In case you’ve been snoozing, Ann Arbor emcee Vital, along with his Athletic Mic League rap crew, has been, over the past couple of years, igniting veritable bonfires in hip-hop scenes around the country. After inking with Barak Records and releasing the group’s third album, Jungle Gym Jungle, last summer, AML’s nationwide popularity isn’t just limited to fan letters from whale-tailed girls and sweaty, status-addicted boys. It’s true. Dig this: PBS reached out to the League to lend their hip-hop vocab to a PBS special on linguistics called “Do You Speak American?” In it, Vital is seen attempting to explain to a woefully out-of-touch show host the merits of being sick, ill, nasty and raw. But enough about flu season; here are Vital’s 5 monomanias of the week, all relating to the city of trees.
5. Crip walking frat boys — only in Ann Arbor.
4. I’d rather eat raw pork chops smothered in chitlin’ gravy than go to the Blind Pig.
3. We’re just trying to get in on that new craze ... what’s that called again? Oh, yeah, techno.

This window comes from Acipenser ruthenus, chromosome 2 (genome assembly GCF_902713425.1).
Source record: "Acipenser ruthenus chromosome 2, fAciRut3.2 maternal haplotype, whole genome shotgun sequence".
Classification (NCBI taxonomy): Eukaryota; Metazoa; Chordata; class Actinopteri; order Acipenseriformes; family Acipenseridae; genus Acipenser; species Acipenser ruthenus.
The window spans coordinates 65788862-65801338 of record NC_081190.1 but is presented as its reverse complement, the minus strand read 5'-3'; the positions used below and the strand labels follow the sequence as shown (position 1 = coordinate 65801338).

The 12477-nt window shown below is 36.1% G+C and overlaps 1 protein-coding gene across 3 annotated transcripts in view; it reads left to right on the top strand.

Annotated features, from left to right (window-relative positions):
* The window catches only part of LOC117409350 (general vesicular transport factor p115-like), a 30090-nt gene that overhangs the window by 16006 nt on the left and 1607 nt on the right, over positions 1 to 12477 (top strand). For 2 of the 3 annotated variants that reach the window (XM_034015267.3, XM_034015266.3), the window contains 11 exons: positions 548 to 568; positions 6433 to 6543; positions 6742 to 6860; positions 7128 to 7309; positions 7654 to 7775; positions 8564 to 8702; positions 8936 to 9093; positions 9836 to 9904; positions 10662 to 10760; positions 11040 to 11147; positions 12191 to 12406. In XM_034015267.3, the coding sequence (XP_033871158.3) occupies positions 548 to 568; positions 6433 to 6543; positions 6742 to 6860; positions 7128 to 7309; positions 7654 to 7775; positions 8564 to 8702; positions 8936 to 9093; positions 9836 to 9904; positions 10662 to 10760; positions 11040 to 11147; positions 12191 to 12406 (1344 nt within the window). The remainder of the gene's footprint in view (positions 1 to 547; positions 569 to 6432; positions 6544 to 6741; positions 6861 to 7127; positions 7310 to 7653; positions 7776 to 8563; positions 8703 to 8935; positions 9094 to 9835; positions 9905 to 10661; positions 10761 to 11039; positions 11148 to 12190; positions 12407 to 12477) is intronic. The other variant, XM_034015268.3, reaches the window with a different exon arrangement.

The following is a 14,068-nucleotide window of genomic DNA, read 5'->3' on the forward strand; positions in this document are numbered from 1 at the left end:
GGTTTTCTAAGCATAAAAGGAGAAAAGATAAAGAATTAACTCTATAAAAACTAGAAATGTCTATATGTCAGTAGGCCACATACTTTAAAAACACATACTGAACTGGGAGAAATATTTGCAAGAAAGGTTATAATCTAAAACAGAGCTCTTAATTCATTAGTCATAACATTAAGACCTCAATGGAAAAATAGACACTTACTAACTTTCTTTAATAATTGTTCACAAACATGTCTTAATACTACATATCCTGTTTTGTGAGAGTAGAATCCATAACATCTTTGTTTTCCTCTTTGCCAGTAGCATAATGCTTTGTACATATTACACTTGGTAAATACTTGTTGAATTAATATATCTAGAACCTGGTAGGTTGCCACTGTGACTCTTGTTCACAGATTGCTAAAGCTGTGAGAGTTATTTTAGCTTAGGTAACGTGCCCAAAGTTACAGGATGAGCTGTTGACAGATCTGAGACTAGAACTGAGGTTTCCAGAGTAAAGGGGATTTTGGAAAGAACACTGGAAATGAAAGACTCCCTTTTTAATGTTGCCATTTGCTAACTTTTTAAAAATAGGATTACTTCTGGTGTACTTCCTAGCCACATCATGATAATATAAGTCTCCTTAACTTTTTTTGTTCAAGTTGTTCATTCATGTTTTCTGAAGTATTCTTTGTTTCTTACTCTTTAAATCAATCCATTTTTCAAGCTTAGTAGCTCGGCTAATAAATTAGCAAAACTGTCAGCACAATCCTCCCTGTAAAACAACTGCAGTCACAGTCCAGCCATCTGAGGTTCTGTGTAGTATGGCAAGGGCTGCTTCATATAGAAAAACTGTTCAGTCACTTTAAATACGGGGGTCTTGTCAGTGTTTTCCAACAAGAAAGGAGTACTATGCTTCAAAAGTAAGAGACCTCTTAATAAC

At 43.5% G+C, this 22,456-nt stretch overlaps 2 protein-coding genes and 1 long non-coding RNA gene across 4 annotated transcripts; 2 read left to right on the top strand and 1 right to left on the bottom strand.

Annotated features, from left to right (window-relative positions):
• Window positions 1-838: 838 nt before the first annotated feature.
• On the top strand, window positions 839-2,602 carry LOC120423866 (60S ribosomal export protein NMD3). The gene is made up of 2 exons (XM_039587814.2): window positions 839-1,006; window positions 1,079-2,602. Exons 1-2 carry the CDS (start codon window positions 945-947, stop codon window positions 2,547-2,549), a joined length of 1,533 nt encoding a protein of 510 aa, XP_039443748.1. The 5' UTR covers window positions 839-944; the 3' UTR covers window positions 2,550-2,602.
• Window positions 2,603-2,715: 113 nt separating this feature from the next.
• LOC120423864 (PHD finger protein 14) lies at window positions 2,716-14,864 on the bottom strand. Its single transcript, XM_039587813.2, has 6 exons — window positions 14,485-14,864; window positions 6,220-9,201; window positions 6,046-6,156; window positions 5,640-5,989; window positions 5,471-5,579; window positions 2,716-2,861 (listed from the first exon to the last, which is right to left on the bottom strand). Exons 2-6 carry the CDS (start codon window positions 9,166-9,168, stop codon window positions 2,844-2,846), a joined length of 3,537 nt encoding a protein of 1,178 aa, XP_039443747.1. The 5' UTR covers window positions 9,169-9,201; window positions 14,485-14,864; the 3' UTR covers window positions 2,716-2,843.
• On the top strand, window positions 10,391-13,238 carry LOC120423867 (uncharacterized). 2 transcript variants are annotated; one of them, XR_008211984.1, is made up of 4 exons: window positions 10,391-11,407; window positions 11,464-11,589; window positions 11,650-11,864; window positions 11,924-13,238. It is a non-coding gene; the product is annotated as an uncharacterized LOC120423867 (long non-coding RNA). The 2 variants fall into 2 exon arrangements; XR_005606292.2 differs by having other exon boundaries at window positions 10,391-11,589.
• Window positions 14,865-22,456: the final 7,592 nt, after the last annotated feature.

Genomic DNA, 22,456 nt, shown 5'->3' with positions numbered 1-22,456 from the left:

2. “Dude ... you’re part of that one group right? The Mic League, you guys fuckin’ ROCK!”
1. Nervous club owners scared to attract the “Ypsi crowd.”
We welcome readers to submit letters regarding articles and content in Detroit Metro Times. Letters should be a minimum of 150 words, refer to content that has appeared on Detroit Metro Times, and must include the writer's full name, address, and phone number for verification purposes. No attachments will be considered. Writers of letters selected for publication will be notified via email. Letters may be edited and shortened for space.
Email us at firstname.lastname@example.org.
Detroit Metro Times works for you, and your support is essential.
Our small but mighty local team works tirelessly to bring you high-quality, uncensored news and cultural coverage of Detroit and beyond.
Unlike many newspapers, ours is free – and we'd like to keep it that way, because we believe, now more than ever, everyone deserves access to accurate, independent coverage of their community.
Whether it's a one-time acknowledgement of this article or an ongoing pledge, your support helps keep Detroit's true free press free.